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Laughter first, yoga second: Through the Gaze of a Navel

By Courtney Merchand on June 19, 2015

Well, it finally happened folks. There I was, bent over in my Downward Dog when Emelia Symington Fedy – the yoga instructor, professional advice giver, self-proclaimed pop psychology expert and witty performer – told the class to “twerk it like you can work it”.

I never thought I’d see the day I’d be encouraged to twerk in a yoga class, let alone in front of an audience, but I can (somewhat) proudly strike that off my bucket list now. I’m not saying it was Emeila’s very real threat to keep the butts bouncing until everyone participated, but sometimes peer pressure prevails.

Through the Gaze of a Navel is a performance in the form of a yoga class, which gave attendees the choice of participating by claiming a mat at the front of the room or observing by taking a seat in the audience. The interactive class was created by the Vancouver-based theatre company, The Chop, and was featured at the Arts Court as part of the Magnetic North Theatre Festival.

It was immediately clear that Emelia is an impressively clever performer as she guides the audience through her satirical version of a yoga class. She has her audience in stitches from the moment she enters the room, making it increasingly difficult to hold any pose. The laughing was more demanding and labour-intensive than the yoga itself, as the class is easily adaptable to all levels.

Unsure of what I was really getting myself into, my sense of self-awareness was heightened when I claimed one of the 10 rolled out mats closest to the audience.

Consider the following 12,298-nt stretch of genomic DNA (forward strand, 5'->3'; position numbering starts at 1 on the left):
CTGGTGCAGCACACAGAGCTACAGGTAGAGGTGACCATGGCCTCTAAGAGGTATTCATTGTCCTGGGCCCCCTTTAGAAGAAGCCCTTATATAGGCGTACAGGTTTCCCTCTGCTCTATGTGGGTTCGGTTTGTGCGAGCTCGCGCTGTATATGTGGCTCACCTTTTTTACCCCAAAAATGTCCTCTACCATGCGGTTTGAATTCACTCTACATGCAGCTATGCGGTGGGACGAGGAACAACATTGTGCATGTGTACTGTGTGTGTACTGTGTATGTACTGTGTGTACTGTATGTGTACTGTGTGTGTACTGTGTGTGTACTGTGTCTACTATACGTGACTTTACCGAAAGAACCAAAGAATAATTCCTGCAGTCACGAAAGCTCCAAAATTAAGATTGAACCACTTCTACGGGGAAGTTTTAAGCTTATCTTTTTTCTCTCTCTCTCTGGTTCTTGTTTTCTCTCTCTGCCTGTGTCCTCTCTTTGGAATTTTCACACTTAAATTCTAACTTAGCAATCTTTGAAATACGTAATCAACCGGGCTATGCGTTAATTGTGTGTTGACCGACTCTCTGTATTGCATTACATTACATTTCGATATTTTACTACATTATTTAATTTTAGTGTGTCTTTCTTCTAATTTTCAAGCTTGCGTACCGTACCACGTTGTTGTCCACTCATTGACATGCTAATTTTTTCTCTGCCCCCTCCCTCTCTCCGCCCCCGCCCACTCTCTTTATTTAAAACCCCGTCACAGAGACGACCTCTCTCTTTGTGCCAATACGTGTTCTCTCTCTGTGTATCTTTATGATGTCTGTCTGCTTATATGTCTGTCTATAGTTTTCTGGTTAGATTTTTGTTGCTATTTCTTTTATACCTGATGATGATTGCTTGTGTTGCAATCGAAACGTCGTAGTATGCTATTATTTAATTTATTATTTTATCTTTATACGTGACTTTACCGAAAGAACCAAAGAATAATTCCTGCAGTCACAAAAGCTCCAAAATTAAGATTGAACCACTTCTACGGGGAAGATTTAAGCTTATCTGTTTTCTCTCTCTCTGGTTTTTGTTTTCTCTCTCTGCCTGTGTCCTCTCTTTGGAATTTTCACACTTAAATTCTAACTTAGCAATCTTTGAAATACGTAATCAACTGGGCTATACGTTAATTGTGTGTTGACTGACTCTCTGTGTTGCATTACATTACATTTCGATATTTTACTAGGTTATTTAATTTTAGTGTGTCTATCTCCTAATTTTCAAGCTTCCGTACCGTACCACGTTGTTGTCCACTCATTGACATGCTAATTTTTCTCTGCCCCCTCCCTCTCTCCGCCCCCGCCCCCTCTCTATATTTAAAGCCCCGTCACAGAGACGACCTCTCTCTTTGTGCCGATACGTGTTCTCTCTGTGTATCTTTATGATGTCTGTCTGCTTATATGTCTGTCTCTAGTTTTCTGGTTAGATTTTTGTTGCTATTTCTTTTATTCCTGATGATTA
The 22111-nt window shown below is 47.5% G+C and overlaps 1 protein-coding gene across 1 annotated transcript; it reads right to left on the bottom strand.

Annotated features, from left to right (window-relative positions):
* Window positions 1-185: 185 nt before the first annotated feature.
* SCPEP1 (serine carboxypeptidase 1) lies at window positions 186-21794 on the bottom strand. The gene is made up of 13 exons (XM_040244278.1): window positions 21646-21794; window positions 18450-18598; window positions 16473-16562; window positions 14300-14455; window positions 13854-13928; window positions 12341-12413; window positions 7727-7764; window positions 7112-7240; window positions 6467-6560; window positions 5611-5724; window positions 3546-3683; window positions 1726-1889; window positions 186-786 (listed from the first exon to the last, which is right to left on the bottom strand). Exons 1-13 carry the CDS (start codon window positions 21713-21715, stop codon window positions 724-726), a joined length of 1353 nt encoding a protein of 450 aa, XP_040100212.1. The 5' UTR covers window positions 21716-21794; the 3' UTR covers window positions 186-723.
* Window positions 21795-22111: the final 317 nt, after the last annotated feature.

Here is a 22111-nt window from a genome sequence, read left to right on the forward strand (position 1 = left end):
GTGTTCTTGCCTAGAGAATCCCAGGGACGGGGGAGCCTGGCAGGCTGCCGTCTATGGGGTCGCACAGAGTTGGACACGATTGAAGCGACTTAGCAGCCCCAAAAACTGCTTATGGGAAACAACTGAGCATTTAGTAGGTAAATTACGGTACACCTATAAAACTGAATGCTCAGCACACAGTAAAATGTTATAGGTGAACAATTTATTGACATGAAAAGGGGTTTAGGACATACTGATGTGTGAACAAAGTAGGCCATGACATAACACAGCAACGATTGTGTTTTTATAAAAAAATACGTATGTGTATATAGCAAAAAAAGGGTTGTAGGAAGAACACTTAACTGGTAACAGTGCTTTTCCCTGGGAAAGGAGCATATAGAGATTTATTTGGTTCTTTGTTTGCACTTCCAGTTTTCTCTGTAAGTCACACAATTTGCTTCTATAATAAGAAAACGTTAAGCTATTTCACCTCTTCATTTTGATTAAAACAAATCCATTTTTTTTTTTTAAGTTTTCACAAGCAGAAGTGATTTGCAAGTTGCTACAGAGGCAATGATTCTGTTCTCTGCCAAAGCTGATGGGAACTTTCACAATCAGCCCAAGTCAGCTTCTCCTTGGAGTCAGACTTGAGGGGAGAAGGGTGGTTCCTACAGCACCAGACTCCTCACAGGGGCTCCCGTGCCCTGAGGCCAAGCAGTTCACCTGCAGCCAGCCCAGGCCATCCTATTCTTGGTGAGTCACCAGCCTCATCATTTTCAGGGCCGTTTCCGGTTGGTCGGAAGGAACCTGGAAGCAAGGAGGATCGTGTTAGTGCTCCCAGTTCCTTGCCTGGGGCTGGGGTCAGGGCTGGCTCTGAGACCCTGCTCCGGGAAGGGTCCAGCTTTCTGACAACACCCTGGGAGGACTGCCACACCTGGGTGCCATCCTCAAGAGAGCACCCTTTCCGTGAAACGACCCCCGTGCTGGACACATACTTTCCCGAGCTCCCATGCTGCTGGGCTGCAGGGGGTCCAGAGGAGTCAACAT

The characteristically silent, meditative state that embodies every yoga class I’ve ever attended was immediately shattered the minute I got a handful of fragrant flower petals to the face – for good “blessings”, of course.
But her piece isn’t all about fun and games. Emeila uses her refreshing brand of dry humour to lighten the room before she tiptoes around the underlying, deeper theme of her performance – the darkness we’ve all faced at one time or another.

“I’ve done everything I can to get around those anxious, uncomfortable feelings. I’m an expert at avoiding the void,” she said.

In order to be a legitimate self-proclaimed pop psychology expert, or a self-proclaimed anything, you need to back it up. And that’s exactly what she did, unraveling a scroll that stretched from one wall to the other, listing every new-age medicine you could think of – and then some.

After dedicating 15+ years and spending roughly $70,000 to date on various self-help techniques, I think she more than qualifies for the position.

If you aren’t aware what kind of mystic enlightenment that kind of money can buy you, let me share a few of my favourites:

  • Emotional acupuncturist: “Her name’s MoMo and we meet on Skype. She just pokes me in places where it hurts, emotionally, which brings about feeling.”
  • Hallucinogenic drugs: “Just mushrooms, mostly”
  • Ecstatic dance: “You’re in a room, it’s about 10 in the morning, there are usually a lot of dreadlocks and you’re listening to techno music. It’s basically like going to hell.”
  • Jade egg therapy: I’ll spare you the details here, but it’s a vagina strengthening technique

In retrospect, the better question might have been what it can’t buy you.

This is not your average yoga class. Or theatrical performance, for that matter. It was unlike anything I had ever experienced before and for that I applaud Emeila for her brutally honest and absurdly comical performance.

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